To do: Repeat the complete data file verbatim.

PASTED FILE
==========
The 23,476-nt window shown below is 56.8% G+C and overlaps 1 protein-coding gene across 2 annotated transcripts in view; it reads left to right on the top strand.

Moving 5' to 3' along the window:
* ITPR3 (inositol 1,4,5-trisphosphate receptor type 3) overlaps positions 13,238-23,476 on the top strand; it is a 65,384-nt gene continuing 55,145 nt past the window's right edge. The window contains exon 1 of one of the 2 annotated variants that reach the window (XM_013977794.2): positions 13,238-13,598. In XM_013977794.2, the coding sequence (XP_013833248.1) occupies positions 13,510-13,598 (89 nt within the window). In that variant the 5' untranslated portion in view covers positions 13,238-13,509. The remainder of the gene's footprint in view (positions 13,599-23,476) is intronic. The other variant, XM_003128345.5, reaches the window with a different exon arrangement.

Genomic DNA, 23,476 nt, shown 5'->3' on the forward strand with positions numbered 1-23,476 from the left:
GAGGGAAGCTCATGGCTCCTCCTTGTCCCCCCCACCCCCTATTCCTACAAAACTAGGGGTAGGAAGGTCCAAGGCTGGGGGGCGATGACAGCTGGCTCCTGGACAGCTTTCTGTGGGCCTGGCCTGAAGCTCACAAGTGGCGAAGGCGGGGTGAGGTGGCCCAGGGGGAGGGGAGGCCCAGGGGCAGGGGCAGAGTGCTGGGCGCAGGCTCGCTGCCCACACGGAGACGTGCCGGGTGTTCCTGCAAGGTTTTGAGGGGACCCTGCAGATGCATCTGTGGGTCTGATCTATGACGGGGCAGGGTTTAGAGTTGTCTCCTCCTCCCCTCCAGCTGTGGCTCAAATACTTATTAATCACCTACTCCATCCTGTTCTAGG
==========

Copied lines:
The 23,476-nt window shown below is 56.8% G+C and overlaps 1 protein-coding gene across 2 annotated transcripts in view; it reads left to right on the top strand.

Moving 5' to 3' along the window:
* ITPR3 (inositol 1,4,5-trisphosphate receptor type 3) overlaps positions 13,238-23,476 on the top strand; it is a 65,384-nt gene continuing 55,145 nt past the window's right edge. The window contains exon 1 of one of the 2 annotated variants that reach the window (XM_013977794.2): positions 13,238-13,598. In XM_013977794.2, the coding sequence (XP_013833248.1) occupies positions 13,510-13,598 (89 nt within the window). In that variant the 5' untranslated portion in view covers positions 13,238-13,509. The remainder of the gene's footprint in view (positions 13,599-23,476) is intronic. The other variant, XM_003128345.5, reaches the window with a different exon arrangement.

Genomic DNA, 23,476 nt, shown 5'->3' on the forward strand with positions numbered 1-23,476 from the left:
GAGGGAAGCTCATGGCTCCTCCTTGTCCCCCCCACCCCCTATTCCTACAAAACTAGGGGTAGGAAGGTCCAAGGCTGGGGGGCGATGACAGCTGGCTCCTGGACAGCTTTCTGTGGGCCTGGCCTGAAGCTCACAAGTGGCGAAGGCGGGGTGAGGTGGCCCAGGGGGAGGGGAGGCCCAGGGGCAGGGGCAGAGTGCTGGGCGCAGGCTCGCTGCCCACACGGAGACGTGCCGGGTGTTCCTGCAAGGTTTTGAGGGGACCCTGCAGATGCATCTGTGGGTCTGATCTATGACGGGGCAGGGTTTAGAGTTGTCTCCTCCTCCCCTCCAGCTGTGGCTCAAATACTTATTAATCACCTACTCCATCCTGTTCTAGG